Speaker 2: [00:35:21] You absolutely correct. So maybe to pick up on what Tanya was just talking about and to stretch it into the policy world, actually. So Tanya was talking about how much data there is being generated now and how that's being used by commercial actors. But public health decision making and health decision making generally is becoming increasingly data driven. And in fact, the new master of public health that you mentioned, which has a data science stream specifically to respond to this movement in public health towards data driven decision making. So technology I'm quite focused on in my research work is artificial intelligence, which is really automating those decisions. So not just using the data to drive the decisions, but building artificial intelligence technology that to at least some, some extent can make the decisions automatically in the place of a human. So this data driven this can really make a big contribution. And modeling in the pandemic actually was a really good example where I really big datasets from a local place could generate insights and and that allowed public health action to really respond to what was happening in real time. But when we automate decisions using artificial intelligence based on data, some real issues emerge. So a really great example is a study that was published in 2019 in Science by Ziad Obama, his group that was looking at an artificial intelligence algorithm that was already being used in health services in lots of places in the US. So this was an algorithm that was meant to automatically distinguish between people who were receiving services from the health service who needed lots of extra care because they were very high risk. So they needed extra services, extra access to resources, extra education and people who were lower risk. So they didn't need as much engagement, which seems like a really good thing to be able to do in a, in an objective kind of consistent way so that every we know that the people that need the extra help are getting the extra help. And it's very consistent with that idea of prevention that we've been talking about. But what Obama in his group found when he analyzed this algorithm was that when the developers put it together, the data that they'd use to represent need to represent high risk was health care costs. And so what the algorithm did was it learned that black Americans who actually had higher health risks needed less health services, because in the past they'd had less money spent on them. Their health care costs had been lower. So, in fact, the algorithm learned to reflect the structural discrimination that was already in the American health system and allocated more care to more privileged white Americans and less care to the less well off black Americans who really needed that care. So it's it's such a great example of the way that automating these decisions that can potentially be a real improvement technologically, but it can actually just exacerbate existing problems in society. And it can they can make the worse and automate that problem so that we're not paying enough attention to it anymore, because we have a tendency as humans to presume that the decisions that the machine makes are the right decisions. That's called automation bias and not to push back on those decisions. So I think that and lots of other issues are really going to be an important challenge for public health as we move towards a data driven paradigm and as we move towards a more artificial intelligence based, automated decision, decision making process in health policymaking. [00:39:00]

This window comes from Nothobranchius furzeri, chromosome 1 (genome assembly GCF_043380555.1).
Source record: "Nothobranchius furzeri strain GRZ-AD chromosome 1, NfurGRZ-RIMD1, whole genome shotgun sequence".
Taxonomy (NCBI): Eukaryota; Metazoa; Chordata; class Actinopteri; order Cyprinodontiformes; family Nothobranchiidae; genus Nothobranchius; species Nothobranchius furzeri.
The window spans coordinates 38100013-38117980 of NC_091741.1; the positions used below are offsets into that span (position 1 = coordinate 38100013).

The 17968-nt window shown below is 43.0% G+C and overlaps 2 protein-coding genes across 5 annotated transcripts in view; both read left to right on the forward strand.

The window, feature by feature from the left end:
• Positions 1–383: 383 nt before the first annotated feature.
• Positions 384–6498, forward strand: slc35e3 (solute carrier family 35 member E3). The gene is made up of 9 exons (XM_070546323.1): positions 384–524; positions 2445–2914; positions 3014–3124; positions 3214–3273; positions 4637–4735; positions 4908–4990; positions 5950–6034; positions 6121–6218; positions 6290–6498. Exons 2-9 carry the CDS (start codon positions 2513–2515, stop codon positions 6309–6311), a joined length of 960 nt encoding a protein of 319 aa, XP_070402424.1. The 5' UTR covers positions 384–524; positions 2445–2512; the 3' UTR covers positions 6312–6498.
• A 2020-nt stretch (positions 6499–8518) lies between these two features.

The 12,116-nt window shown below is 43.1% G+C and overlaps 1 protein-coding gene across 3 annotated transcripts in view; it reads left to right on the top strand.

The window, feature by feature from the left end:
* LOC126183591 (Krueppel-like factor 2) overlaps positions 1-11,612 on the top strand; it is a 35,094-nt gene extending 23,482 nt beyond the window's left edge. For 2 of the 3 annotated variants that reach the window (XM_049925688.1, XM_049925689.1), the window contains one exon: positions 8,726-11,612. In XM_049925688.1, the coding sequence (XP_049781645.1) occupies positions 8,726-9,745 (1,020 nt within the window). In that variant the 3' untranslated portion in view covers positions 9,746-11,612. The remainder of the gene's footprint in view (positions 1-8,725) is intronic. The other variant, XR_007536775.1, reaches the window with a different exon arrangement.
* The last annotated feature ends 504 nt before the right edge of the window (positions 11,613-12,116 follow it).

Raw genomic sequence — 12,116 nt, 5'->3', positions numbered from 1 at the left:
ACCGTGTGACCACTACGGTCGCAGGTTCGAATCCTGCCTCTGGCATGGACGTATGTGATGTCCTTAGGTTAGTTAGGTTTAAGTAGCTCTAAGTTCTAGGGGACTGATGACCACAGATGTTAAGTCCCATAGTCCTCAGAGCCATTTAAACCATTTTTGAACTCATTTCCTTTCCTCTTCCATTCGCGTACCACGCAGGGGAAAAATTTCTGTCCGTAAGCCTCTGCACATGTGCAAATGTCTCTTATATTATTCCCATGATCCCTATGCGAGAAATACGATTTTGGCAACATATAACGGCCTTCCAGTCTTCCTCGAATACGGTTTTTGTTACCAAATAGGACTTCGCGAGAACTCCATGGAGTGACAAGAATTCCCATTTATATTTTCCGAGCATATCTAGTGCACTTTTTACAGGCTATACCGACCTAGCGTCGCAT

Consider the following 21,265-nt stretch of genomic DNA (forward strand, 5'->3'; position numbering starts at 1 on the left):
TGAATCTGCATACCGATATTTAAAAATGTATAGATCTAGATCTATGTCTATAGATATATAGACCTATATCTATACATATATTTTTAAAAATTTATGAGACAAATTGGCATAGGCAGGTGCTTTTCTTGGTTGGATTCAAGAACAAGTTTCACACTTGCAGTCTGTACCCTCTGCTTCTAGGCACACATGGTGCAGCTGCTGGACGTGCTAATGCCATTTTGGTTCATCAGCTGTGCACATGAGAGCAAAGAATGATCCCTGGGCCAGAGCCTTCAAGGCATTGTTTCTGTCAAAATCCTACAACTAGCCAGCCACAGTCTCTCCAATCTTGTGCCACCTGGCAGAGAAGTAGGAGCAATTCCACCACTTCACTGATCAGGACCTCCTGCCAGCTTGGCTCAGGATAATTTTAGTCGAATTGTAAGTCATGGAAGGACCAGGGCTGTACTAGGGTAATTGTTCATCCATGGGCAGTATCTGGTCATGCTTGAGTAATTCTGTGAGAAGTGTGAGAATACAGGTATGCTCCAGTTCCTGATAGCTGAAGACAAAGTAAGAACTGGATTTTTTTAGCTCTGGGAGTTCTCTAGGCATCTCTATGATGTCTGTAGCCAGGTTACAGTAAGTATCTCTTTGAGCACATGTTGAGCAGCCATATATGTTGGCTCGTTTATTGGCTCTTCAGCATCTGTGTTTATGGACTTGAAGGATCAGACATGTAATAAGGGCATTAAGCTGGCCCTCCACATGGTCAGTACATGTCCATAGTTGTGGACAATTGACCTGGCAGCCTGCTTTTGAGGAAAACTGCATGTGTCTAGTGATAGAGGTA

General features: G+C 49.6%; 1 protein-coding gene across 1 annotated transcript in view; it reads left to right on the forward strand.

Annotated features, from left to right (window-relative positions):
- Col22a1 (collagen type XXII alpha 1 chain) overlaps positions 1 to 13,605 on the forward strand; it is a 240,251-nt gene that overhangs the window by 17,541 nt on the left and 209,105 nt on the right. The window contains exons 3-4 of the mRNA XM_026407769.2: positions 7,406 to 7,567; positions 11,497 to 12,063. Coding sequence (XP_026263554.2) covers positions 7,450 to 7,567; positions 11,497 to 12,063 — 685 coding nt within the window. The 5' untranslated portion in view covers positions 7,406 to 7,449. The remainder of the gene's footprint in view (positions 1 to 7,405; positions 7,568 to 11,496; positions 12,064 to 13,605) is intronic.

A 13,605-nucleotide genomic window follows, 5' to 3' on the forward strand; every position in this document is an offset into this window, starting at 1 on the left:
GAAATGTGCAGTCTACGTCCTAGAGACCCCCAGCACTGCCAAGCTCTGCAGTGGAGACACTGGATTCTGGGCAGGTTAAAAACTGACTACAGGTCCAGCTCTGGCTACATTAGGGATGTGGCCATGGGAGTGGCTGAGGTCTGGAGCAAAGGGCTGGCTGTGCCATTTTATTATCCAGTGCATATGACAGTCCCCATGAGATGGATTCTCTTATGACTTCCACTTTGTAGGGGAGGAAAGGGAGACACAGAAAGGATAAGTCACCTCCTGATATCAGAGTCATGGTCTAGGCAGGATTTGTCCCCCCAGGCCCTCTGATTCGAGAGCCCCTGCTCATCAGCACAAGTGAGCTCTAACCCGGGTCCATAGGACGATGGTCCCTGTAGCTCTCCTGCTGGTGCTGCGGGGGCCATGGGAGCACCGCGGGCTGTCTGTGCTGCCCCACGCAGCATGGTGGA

Speaker 1: [00:39:02] Stacy, I think the excellent points and certainly the business interests that you mention have access to those data as well. So you really make some excellent points there. It's great to see. We've got some questions coming in in the Q and A and and I'm going to start with a question from Professor Glenn Salkeld, who's had decades in public health. And he's asked the question, you know, how do we apply, you know, some of the lessons we've learned from previous success stories and, you know, the tobacco control one is that we've already outlined to face some of these new challenges. And Tony, can I start with you? [00:39:47]